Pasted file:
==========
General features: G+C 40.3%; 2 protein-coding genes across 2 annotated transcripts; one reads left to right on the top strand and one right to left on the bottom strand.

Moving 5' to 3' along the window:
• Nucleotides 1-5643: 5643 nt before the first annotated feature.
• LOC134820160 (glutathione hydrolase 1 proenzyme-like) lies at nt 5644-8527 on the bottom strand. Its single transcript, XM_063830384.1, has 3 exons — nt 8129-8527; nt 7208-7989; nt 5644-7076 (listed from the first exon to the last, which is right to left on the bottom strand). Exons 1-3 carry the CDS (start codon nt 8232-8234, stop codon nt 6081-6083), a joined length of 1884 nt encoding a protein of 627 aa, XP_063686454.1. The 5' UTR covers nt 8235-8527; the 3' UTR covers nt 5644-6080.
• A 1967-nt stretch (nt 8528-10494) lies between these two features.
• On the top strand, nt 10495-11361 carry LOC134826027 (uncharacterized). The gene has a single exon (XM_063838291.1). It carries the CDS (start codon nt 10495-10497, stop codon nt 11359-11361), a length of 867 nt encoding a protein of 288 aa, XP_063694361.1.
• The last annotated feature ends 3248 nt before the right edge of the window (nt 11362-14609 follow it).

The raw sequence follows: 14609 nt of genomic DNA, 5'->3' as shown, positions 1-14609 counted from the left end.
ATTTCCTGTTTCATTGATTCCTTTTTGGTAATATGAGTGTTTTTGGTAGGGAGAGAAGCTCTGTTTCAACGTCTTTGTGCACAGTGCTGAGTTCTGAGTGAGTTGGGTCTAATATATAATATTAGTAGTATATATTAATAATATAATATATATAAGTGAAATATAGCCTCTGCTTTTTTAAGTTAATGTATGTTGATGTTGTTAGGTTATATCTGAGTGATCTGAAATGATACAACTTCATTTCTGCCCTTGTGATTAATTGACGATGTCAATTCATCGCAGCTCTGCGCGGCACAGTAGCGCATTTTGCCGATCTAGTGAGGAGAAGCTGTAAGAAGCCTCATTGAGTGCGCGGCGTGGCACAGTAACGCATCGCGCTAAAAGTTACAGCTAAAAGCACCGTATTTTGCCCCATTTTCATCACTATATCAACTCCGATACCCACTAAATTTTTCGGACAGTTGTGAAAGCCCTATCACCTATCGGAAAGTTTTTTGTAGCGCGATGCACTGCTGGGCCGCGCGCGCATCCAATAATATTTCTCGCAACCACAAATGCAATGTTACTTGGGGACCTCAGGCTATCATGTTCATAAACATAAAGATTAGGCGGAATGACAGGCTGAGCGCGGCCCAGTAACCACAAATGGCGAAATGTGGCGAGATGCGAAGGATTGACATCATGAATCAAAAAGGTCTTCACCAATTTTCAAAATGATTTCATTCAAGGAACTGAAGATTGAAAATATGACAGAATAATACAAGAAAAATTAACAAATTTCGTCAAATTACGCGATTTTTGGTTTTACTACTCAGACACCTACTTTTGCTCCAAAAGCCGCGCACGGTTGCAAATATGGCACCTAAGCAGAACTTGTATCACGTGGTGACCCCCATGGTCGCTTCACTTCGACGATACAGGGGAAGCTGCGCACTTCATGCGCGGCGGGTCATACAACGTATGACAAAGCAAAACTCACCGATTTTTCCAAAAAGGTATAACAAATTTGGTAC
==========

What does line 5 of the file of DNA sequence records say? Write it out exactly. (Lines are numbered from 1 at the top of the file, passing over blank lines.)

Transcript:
• A 1967-nt stretch (nt 8528-10494) lies between these two features.